7. Content Article
    In anticipation of an increase in patients requiring a temporary tracheostomy due to the huge surge in patients placed on ICU ventilation at the peak of the COVID-19 pandemic, the NHS England National Patient Safety Team launched a National Patient Safety Improvement programme to rapidly support the NHS to provide safe tracheostomy care.
  8. Content Article
    A new issue brief from the Agency for Healthcare Research and Quality (AHRQ) examines the unique challenges of studying and improving diagnostic safety for children in respect to their overall health, access to care and unique aspects of diagnostic testing limitations for multiple paediatric conditions. The issue brief features approaches to address these challenges cross the care-delivery spectrum, including in primary care offices, emergency departments, inpatient wards and intensive care units. It also provides recommendations for building capacity to advance paediatric diagnostic safety. 
  9. Content Article
    The extent to which postintensive care unit (ICU) clinics may improve patient safety for those discharged after receiving intensive care remains unclear. This observational cohort study from Karlick et al., conducted at an academic, tertiary care medical centre, used qualitative survey data analysed via conventional content analysis to describe patient safety threats encountered in the post-ICU clinic. For 83 included patients, safety threats were identified for 60 patients resulting in 96 separate safety threats. These were categorised into 7 themes: medication errors (27%); inadequate medical follow-up (25%); inadequate patient support (16%); high-risk behaviours (5%); medical complications (5%); equipment/supplies failures (4%); and other (18%). Of the 96 safety threats, 41% were preventable, 27% ameliorable, and 32% were neither preventable nor ameliorable. Nearly 3 out of 4 patients within a post-ICU clinic had an identifiable safety threat. Medication errors and delayed medical follow-up were the most common safety threats identified; most were either preventable or ameliorable.
  10. Content Article
    In November 2021, 15-year old Alice Tapper nearly died due to a missed diagnoses of a perforated appendix. In this opinion piece, Alice shares her experience of being admitted to hospital with intense abdominal pain and other serious symptoms. In spite of her parents' requests for imaging to rule out appendicitis, doctors diagnosed that Alice had a viral infection and refused to prescribe antibiotics. Alice's condition severely deteriorated, leading her father to call the hospital and beg a gastroenterologist for further investigation. Fortunately, the hospital granted his request and after an x-ray and ultrasound, Alice was found to have a perforated appendix. She was going into hypovolemic shock, when severe blood or other fluid loss makes the heart unable to pump enough blood to the body. Thankfully, emergency surgery and antibiotics saved Alice's life, but she reflects on the fact that without her father's intervention, she would probably have died. She describes how her doctors failed to take the concerns she and her parents repeatedly expressed seriously, and that this lack of responsiveness could have been fatal. She highlights research that shows that appendicitis is missed in up to 15% of paediatric patients, and that missed diagnosis is most common in children under five, and is more common in girls than boys.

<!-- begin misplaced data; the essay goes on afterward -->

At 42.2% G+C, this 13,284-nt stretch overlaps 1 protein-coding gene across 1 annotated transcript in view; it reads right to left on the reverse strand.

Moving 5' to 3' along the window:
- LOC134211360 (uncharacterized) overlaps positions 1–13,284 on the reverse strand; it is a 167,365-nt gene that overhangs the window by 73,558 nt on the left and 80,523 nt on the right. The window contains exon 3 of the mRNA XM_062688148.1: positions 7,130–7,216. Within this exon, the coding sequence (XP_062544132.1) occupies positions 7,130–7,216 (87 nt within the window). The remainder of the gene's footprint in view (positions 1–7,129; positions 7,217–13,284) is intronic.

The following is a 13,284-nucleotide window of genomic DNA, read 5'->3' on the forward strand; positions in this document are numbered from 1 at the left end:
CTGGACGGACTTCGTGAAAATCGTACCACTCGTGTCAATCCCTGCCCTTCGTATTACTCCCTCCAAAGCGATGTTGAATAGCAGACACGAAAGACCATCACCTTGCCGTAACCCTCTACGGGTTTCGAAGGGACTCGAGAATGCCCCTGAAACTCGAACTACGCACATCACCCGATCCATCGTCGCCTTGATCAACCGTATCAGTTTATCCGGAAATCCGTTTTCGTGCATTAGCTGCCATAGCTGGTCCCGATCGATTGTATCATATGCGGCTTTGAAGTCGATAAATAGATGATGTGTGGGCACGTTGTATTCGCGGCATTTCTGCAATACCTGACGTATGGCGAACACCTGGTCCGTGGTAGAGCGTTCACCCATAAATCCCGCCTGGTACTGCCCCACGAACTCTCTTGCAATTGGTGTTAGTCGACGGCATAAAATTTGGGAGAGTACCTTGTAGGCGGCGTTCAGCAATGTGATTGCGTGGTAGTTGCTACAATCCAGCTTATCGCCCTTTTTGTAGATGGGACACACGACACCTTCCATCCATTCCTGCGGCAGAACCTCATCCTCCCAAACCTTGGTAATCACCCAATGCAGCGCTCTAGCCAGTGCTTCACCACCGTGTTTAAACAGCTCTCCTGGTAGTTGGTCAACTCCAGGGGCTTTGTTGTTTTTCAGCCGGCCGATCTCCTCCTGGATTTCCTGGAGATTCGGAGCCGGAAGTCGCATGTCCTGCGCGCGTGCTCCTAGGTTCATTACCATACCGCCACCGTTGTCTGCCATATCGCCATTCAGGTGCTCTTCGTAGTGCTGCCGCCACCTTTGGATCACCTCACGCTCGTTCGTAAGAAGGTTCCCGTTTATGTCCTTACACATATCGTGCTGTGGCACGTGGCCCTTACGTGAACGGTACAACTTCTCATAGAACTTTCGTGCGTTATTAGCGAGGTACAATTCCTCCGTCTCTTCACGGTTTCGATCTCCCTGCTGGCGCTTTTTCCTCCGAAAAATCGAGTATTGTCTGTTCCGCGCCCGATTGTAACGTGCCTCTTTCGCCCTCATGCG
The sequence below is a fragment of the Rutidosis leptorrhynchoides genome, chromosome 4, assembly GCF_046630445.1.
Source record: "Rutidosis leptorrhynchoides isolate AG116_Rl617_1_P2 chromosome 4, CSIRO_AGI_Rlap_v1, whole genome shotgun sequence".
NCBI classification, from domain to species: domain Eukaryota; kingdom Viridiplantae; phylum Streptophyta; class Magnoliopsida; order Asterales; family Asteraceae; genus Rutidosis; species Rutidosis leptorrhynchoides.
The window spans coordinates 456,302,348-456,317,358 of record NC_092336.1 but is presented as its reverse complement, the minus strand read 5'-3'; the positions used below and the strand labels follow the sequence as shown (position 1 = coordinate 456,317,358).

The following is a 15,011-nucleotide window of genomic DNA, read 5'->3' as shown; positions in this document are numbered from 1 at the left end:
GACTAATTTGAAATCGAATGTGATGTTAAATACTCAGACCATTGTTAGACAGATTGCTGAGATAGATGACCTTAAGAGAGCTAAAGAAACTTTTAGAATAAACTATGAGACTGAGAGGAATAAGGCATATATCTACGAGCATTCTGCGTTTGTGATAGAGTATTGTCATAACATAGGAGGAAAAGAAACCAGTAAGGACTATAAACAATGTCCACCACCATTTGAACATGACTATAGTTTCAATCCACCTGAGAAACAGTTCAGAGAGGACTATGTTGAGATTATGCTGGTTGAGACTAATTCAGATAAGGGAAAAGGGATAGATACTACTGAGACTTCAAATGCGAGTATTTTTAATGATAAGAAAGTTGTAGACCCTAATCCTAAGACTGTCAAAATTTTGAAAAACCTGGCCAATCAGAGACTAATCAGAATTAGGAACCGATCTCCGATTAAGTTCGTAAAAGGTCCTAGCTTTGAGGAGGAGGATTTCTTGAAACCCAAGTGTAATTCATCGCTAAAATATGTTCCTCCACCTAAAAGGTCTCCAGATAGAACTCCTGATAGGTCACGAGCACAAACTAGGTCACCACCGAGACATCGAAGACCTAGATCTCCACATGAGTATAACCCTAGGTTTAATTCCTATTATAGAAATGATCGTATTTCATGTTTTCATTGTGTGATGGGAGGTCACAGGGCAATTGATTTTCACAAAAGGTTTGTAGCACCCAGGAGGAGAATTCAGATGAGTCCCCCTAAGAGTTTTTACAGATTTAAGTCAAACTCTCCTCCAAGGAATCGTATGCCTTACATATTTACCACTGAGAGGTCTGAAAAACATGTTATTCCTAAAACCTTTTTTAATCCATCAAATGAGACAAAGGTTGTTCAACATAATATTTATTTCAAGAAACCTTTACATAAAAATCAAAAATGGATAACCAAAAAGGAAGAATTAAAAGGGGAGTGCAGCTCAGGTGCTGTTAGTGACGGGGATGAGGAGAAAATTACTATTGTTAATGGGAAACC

11. Content Article
    In this blog, journalist David Hencke shares his views on the ruling of Judge Anne Martin in the case of NHS whistleblower Dr Chris Day. He argues that Judge Martin was determined to find in favour of Lewisham and Greenwich NHS Trust, glossing over the disclosure of the deliberate destruction of 90,000 emails and the use of false evidence by the Trust. She discredited the evidence of Dr Day’s witnesses, including the present Chancellor of the Exchequer, Jeremy Hunt and two senior medical experts, on the basis that they were biased.
  12. Content Article
    Based on data from January 2019 to December 2021, this report by the Paediatric Intensive Care Audit Network (PICANet) catalogues comprehensive information on referral, transport and admission events. This enables the monitoring of delivery and quality of care in relation to agreed standards, and the evaluation of clinical outcomes to inform national policy in paediatric critical care. It reports on five key metrics relevant to Paediatric Intensive Care services: case ascertainment including timeliness of data submission retrieval mobilisation times emergency readmissions within 48 hours of discharge unplanned extubation in PICU mortality in PICU